The UK and its western allies have been ratcheting up sanctions against individuals and companies linked to President Putin since the invasion of Ukraine was launched on 24 February.
The government said Thursday's sanctions against "seven of Russia's wealthiest and most influential oligarchs" were part of the UK's "efforts to isolate Putin and those around him".
Among those sanctioned was Oleg Deripaska, a leading industrialist who has had links with British politicians.
Once one of the richest men linked to President Putin, Mr Deripaska made billions from his stake in Russia's aluminium industries, including EN+ Group, and has a multi-million pound property portfolio in the UK.
Andrey Kostin, chairman of VTB bank. He "has long supported Kremlin objectives" through the bank, which has already been sanctioned by the UK
Alexei Miller, CEO of energy company Gazprom. An ally of Mr Putin from his St Petersburg days, he is "one of the most important executives supporting the Russian government"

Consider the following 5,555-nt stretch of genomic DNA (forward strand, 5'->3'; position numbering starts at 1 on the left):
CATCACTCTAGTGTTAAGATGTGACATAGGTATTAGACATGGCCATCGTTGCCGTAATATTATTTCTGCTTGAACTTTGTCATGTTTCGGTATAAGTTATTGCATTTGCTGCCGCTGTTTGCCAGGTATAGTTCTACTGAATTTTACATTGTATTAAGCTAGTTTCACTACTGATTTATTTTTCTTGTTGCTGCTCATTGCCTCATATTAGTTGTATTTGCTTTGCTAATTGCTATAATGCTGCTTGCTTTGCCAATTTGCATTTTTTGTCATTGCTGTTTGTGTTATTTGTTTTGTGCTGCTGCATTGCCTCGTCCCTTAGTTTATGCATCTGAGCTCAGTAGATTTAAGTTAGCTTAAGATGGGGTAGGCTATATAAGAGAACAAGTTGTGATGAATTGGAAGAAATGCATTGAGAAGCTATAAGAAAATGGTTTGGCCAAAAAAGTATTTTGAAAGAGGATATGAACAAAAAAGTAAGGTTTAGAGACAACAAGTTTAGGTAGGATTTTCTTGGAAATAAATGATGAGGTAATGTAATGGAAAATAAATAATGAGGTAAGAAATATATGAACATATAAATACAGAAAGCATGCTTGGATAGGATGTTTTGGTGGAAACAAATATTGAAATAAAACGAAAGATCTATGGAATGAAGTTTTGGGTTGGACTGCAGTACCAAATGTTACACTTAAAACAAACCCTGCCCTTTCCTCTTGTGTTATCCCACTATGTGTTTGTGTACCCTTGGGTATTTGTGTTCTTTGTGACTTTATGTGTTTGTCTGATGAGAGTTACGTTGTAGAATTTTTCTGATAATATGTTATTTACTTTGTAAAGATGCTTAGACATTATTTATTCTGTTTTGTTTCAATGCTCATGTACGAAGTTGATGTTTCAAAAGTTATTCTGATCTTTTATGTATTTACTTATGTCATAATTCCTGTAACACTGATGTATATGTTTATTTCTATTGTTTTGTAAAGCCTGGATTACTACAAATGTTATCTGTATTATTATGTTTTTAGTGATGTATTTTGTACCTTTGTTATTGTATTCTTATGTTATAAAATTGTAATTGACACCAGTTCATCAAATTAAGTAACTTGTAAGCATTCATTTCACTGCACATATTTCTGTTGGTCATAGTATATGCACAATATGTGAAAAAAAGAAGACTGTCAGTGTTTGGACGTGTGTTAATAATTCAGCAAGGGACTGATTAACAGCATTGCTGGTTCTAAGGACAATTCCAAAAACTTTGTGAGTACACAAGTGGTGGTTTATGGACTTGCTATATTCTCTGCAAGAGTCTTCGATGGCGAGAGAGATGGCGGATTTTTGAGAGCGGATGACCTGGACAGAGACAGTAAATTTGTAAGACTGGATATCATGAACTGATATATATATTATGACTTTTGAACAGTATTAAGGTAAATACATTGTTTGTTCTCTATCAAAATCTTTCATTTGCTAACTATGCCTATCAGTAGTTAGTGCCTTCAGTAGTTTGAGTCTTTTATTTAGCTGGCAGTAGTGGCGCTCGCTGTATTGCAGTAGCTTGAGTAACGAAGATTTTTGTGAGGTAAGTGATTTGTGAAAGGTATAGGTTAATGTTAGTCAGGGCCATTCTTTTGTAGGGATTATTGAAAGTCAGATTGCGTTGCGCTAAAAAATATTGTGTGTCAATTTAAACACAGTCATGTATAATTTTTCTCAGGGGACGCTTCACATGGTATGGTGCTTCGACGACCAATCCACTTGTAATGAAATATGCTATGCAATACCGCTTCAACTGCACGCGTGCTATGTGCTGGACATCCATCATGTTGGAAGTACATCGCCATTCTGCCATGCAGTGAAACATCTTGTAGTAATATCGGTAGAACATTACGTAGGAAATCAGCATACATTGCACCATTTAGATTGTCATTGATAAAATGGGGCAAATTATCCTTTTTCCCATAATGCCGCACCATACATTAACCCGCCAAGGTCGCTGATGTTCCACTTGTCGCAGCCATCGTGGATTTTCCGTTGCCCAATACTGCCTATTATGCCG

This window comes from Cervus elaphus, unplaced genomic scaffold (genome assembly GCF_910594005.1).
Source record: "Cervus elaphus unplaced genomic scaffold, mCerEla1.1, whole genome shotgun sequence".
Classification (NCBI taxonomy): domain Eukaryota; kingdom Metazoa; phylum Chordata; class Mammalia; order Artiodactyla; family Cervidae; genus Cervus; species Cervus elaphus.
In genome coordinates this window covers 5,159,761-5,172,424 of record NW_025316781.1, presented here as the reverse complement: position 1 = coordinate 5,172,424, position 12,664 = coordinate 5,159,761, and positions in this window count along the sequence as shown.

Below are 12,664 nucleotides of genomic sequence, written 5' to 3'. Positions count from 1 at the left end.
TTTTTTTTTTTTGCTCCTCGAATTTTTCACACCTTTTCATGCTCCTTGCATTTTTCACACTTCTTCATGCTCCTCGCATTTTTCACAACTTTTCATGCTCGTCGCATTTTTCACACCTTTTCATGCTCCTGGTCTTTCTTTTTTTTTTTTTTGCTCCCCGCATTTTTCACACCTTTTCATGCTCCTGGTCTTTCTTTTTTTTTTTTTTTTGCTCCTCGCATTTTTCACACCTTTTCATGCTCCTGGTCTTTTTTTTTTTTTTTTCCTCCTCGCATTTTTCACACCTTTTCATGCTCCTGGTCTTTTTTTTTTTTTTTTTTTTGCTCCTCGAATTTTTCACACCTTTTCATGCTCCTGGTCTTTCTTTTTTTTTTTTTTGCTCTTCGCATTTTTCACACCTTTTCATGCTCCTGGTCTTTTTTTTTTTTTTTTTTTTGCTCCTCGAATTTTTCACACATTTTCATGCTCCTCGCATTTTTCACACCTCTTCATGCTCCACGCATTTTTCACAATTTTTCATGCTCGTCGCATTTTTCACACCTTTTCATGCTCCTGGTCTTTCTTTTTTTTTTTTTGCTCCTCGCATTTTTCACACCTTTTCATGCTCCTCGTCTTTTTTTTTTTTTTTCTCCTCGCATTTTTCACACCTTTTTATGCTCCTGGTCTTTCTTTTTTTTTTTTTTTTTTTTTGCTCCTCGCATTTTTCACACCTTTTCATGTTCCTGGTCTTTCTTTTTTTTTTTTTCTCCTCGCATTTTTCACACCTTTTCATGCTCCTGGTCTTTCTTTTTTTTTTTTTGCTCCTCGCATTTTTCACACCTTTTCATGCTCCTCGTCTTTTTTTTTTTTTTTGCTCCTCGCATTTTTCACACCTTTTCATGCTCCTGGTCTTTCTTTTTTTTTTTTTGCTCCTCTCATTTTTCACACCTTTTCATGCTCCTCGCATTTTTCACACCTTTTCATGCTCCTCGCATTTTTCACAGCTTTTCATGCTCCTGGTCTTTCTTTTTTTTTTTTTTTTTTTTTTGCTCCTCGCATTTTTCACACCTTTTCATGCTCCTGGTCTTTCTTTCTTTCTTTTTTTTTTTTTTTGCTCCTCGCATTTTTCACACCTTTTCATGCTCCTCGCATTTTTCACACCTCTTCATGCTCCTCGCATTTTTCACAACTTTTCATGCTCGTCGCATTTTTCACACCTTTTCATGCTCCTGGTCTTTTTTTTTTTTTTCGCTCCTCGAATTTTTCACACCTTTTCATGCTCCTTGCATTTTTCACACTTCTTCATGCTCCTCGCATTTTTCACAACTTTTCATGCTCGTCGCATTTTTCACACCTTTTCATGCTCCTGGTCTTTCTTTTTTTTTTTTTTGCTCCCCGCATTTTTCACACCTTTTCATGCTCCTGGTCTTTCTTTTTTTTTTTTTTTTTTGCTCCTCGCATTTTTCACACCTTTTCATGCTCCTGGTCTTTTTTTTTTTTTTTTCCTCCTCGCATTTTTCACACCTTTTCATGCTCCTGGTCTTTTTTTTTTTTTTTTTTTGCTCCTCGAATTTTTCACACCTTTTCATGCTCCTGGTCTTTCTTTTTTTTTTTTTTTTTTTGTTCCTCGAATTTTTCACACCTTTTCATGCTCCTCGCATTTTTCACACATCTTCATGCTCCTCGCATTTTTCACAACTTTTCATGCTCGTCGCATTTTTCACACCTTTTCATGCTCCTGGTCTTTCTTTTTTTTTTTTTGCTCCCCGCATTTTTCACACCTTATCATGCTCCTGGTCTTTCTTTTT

Nikolai Tokarev, president of the Russia state-owned pipeline company Transneft, He served with Mr Putin as a KGB officer in Dresden in East Germany in the 1980s and the pair have "remained closely associated ever since"
Dmitri Lebedev, chairman of the board of directors of Bank Rossiya. Sanctioned by the UK, IS "widely considered to be the Kremlin's private bank"
Foreign Secretary Liz Truss said the government had targeted the oligarchs to "ramp up the pressure on the Putin regime and choke off funds to his brutal war machine".
She said: "With their close links to Putin they are complicit in his aggression.
"The blood of the Ukrainian people is on their hands. They should hang their heads in shame."
Labour's shadow foreign secretary David Lammy said the sanctions were the "right decision" but "should not have taken the government weeks".
"Too few oligarchs linked to Putin's rogue regime have so far faced sanctions from the UK government," Mr Lammy said.
The government has been accused of moving slower than western allies the US and the EU in its sanctioning of individuals linked to President Putin.
The government's Economic Crime Bill, which is expected to become law later this month, is designed to harden and quicken these sanctions.
The government says the bill will also stop wealthy Russians using the City of London for money laundering and hiding gains linked to organised crime.